The chance to rearrange: New places to put things, new view out the window, new places to put your head. New thoughts, surprising. New habits to replace old ones.
Afraid to try deep-frying, ever again. Bad karma. Discovery: New recipes. New foods. The other supermarket looks more appealing from a quarter mile away. Food more nutritious. Losing weight. Fighting weight? This might be a good thing.
The battle may be thrust upon us by chance, but we might just surprise ourselves by being ready. What was it Hamlet said? "The readiness is all."
Unpacking the Karmic Load
No effort in this world is lost or wasted.
Almost a month later: Unpacking box after box of worldly goods you'd forgotten you owned. In the dining room, unwrapping two square feet of carefully packed protective paper. What is it this time? A crystal dish, inherited. Important. Next time? A plastic egg cup, worth 50 cents at the junk store. Perhaps equally important. Who can tell without a star map?
Each item has been carefully catalogued by the recording angels of the company which is charging you and the insurance people a small fortune for this service. The ruins have been photographed, digitising the catastrophe. Then each artefact has been sponged, the absorbency of miracle substances soaking up disaster, removing the dirt of trauma. For serious cases and for electronics, there is an ozone bath, a ritual of purification that takes away the smell of the fire. Some of these things have been through three cleansings. The fire was hotter than you'd thought, the smoke thicker. The Aryan founders of Vedism would have appreciated this detail.
The irony of having your material connections to this earth rescued by a team leader named Tierra does not escape you, although many other things might get lost in the shuffle.
You uncover photographs of a lifetime, papers, a library of books – musical instruments, cooking utensils. At the bottom of a carton, the kitschy sculpture of Neuschwanstein Castle.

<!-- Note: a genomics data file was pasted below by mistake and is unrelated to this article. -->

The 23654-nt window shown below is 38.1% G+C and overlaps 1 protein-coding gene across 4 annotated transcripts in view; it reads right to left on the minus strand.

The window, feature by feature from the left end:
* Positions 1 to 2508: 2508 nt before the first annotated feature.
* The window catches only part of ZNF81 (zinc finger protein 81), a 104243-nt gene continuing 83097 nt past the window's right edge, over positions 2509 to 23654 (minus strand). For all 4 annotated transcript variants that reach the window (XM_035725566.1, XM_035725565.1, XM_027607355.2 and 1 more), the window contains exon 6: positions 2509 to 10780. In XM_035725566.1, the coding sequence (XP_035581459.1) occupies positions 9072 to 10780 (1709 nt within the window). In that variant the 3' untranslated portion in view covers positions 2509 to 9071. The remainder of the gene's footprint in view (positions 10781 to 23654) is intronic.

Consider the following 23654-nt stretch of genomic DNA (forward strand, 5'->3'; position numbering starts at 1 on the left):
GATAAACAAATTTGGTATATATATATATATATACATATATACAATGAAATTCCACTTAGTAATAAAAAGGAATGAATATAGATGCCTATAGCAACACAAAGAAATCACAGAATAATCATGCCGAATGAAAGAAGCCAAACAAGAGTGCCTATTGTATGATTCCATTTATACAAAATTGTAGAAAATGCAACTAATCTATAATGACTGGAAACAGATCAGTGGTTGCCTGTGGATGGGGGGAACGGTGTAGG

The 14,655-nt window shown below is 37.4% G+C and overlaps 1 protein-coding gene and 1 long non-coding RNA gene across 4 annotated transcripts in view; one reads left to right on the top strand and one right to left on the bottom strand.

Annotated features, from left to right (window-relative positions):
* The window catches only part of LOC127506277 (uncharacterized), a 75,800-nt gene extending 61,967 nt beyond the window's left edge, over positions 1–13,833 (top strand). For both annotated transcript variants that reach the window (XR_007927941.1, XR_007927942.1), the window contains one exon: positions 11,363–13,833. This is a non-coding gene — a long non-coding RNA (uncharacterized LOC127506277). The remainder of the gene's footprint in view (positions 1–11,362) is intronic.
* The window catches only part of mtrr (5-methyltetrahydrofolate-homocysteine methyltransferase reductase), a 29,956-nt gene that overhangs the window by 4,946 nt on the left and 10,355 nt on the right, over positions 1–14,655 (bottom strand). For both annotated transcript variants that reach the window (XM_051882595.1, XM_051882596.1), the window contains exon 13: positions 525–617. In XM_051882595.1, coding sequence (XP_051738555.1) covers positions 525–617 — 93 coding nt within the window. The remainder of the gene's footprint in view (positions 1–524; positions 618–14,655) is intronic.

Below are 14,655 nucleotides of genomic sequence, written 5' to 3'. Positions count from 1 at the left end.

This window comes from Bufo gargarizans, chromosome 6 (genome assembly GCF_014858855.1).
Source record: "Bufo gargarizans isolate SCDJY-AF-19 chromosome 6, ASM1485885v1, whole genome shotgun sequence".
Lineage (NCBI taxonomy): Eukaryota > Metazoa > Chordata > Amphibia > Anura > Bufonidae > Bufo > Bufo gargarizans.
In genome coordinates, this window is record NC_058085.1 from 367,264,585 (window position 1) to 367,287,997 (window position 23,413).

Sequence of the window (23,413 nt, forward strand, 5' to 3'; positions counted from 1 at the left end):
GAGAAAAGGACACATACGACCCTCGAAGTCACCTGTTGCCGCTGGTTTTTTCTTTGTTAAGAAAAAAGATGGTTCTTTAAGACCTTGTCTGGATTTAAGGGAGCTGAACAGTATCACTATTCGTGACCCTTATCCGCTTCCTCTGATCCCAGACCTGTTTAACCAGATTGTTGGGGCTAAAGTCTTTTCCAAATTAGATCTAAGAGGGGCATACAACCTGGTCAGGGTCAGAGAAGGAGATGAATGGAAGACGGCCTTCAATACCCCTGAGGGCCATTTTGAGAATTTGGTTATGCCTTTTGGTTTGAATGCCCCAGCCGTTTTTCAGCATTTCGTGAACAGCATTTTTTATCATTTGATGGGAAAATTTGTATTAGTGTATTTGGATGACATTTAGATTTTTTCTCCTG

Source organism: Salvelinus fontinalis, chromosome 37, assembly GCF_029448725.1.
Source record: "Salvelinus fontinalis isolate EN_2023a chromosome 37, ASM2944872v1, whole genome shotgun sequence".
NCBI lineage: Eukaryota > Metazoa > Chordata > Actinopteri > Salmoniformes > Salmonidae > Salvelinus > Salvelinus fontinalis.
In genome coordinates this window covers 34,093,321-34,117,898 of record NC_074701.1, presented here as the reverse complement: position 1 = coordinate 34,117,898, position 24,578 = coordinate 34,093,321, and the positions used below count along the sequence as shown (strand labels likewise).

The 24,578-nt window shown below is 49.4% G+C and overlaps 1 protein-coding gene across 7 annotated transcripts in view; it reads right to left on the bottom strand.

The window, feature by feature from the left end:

"Ah, good. The TARDIS is safe."
The Dharma of Moving On
Never have I not existed, nor you, nor these kings; and never in the future shall we cease to exist...Nothing of nonbeing comes to be, nor does being cease to exist; the boundary between these two is seen by men who see reality.
Sunday morning, coffee on the patio. A doe runs by the screen door, no more than 15 feet away. You feel absurdly blessed.
You're tired. You sleep at night, and no longer yearn to go back to a nocturnal existence. You have thoughts again that are unrelated to liability and property claims. The move has been expensive, but not crippling. You begin to look for work again.
You dare to enjoy the new arrangement, although you try not to become too attached. You are merely grateful for the autumn view outside, the aroma of the coffee, the space to sit and think.
Fire and flood, birth and death – nothing wipes out consciousness. It merely finds a new home.
Moving on is part of the process.
For Further Enlightenment
In case all this hasn't turned you off Hindu phlosophy, you can read the Gita online, and even hear it sung.
For those who have not yet seen it, Peter Brook's four-hour film version of the Mahabharata, the epic which serves as the backdrop of the Gita, is an amazing and (to this writer) life-changing experience2. Not everyone agrees – it might be wise to precede a viewing of this Western interpretation with a reading of a very negative review by an outraged Indian critic. Bhattacharya's right, you know – the film ain't Bollywood, and they do have a rope ladder going up to Heaven. If that sort of approach to the sacred offends you, best stay away.